- Line up your evidence. Back up your dispute with as much information as you can. This will make it easier for the credit bureau to investigate your claim.
3. Get current on past-due accounts.
While being in debt doesn’t necessarily hurt your credit, late and missed payments most certainly will. Focus on past-due accounts that are delinquent for fewer than 180 days. Contact your creditor to explain that you want to get current on your account. They may be willing to work with you to make repayment easier — for example, by letting you repay over time instead of all at once.
Next, pay off accounts that have been charged off — these are payments more than 180 days late. If your creditor sold your debt, you’ll make payments to a third-party debt collection agency.
Paying a charged-off account probably won’t improve your credit score much. But if your credit history shows you haven’t paid your debts, lenders will be wary about extending new credit to you.
4. Fix your credit utilization ratio.
Credit utilization ratio is how much of your total credit you’re using. Say you have two credit cards, each with a $500 balance and a $1,000 credit limit. This means you have $1,000 in total balances and $2,000 in total credit. Your credit utilization ratio is $1,000/$2,000 — or 50%.
To increase your credit score, pay off your credit card balances. Most experts recommend keeping your credit utilization ratio under 30% for each credit card.
5. Add new sources of credit.
Erasing damage to your credit score can feel like digging yourself out of a deep hole — it’s tough but doable. After you’ve made significant progress, find new ways to build your credit.
One of the best ways to add new credit is to get a credit card. Since you have bad credit, focus on secured cards and store cards — and, if necessary, subprime cards. Also, consider becoming an authorized user on someone else’s account or applying for loans.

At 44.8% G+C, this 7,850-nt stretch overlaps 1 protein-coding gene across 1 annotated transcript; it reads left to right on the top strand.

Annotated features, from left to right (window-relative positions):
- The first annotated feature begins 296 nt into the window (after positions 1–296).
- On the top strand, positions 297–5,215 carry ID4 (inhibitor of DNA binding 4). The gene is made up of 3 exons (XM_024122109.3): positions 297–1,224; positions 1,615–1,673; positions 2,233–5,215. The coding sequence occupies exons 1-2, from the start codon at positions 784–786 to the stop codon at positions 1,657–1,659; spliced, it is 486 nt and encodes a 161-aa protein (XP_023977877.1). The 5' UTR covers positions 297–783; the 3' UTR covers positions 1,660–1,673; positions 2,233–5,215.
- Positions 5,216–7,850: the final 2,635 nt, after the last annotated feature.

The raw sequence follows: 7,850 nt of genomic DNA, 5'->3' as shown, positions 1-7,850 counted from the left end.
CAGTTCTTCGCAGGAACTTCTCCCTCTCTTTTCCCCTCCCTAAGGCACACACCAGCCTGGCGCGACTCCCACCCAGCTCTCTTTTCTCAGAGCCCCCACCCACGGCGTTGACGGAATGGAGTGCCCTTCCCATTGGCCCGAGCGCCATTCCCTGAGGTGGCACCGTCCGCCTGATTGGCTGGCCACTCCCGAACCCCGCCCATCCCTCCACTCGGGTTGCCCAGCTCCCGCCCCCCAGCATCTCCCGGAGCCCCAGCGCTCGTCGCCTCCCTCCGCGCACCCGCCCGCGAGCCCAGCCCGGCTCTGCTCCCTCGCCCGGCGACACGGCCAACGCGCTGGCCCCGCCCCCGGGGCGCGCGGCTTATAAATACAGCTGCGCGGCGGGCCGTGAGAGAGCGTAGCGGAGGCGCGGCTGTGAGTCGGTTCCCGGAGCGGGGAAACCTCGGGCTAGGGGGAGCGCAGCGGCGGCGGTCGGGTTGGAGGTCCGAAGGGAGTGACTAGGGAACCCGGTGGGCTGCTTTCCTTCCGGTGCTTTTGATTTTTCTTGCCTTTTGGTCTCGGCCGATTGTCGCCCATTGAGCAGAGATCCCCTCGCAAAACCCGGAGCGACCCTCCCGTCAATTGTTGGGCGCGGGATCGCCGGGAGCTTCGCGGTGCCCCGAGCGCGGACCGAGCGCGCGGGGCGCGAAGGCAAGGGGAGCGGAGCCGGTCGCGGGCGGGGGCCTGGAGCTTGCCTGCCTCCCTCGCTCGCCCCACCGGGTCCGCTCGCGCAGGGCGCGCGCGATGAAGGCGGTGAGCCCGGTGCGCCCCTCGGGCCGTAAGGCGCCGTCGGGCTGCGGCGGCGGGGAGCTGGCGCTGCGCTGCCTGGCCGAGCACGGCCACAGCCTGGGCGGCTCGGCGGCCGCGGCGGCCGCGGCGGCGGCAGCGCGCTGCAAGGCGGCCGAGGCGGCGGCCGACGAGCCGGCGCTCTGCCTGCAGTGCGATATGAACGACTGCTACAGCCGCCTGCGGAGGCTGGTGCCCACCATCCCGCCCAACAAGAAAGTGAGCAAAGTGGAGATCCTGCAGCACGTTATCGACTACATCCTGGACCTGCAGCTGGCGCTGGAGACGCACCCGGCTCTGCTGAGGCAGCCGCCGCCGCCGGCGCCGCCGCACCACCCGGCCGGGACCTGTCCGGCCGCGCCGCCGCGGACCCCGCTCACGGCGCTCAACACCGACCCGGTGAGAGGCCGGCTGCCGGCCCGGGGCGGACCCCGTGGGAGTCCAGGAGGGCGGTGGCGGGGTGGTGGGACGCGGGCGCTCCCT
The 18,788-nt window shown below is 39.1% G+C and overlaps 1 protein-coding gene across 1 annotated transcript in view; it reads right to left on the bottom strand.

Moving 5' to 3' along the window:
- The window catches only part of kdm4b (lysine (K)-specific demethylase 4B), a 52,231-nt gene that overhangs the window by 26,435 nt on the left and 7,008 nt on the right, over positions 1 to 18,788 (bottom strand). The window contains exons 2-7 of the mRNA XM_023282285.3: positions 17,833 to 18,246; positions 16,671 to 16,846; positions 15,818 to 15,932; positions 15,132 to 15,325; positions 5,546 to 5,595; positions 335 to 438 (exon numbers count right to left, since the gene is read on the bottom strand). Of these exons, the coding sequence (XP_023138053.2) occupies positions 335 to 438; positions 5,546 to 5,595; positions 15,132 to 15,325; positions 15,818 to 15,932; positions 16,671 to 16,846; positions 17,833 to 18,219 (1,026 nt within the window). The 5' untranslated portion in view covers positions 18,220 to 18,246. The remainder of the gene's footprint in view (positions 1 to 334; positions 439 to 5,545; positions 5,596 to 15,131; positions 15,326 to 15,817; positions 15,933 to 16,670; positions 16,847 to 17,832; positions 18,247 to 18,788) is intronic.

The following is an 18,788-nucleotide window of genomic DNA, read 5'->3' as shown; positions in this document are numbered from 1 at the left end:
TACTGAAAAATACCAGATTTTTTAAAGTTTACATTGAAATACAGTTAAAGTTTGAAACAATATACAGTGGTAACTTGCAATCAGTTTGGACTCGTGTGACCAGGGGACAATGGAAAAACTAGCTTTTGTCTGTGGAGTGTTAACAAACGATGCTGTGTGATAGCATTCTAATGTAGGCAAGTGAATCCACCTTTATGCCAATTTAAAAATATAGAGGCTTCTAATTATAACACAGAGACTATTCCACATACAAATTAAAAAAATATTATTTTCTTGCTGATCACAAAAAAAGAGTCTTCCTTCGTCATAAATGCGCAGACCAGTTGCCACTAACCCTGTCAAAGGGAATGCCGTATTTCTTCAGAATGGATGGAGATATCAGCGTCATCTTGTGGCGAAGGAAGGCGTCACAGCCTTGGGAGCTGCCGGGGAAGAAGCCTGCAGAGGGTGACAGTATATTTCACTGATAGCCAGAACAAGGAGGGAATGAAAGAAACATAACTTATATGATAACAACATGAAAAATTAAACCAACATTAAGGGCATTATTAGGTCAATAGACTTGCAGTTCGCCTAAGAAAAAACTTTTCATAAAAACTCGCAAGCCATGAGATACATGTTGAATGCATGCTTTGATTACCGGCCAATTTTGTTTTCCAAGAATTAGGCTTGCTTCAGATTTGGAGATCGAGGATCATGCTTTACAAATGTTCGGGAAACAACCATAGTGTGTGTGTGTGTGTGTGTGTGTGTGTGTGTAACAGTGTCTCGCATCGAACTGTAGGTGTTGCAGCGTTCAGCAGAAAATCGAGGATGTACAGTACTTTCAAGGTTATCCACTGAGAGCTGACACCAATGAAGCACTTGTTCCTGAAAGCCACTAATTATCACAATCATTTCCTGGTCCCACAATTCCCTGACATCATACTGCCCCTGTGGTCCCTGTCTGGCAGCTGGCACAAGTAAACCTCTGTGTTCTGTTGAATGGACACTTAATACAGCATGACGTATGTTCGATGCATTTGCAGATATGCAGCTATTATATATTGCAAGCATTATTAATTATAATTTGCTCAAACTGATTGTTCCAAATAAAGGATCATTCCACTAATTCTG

What you should know before hiring a credit repair company
Scams often target financially distressed individuals, and the credit repair industry is no exception. The FTC warns that many credit repair scams promise to remove negative information even if it is accurate, such as bankruptcies.
In 2010, the FTC amended its Telemarketing Sales Rule to help reduce the number of scams by prohibiting credit repair companies from charging any fees up front and only collecting payment once inaccurate information has been removed from your credit report.
Hiring a credit repair company can be expensive, and some argue it’s a service you could do yourself. Plus, credit repair can only remove inaccurate information. Depending on your situation, your credit report may benefit more from paying off debt or delinquencies instead.
Before hiring a credit repair company, carefully consider if you could improve your credit through other methods.
- Common errors people find on their credit report – and how to get them fixed, Consumer Financial Protection Bureau, February 5, 2019" target="_blank"> Common errors people find on their credit report – and how to get them fixed, Consumer Financial Protection Bureau, February 5
- Debt Relief Service and Credit Repair Scams, Federal Trade Commission" target="_blank">Debt Relief Service and Credit Repair Scams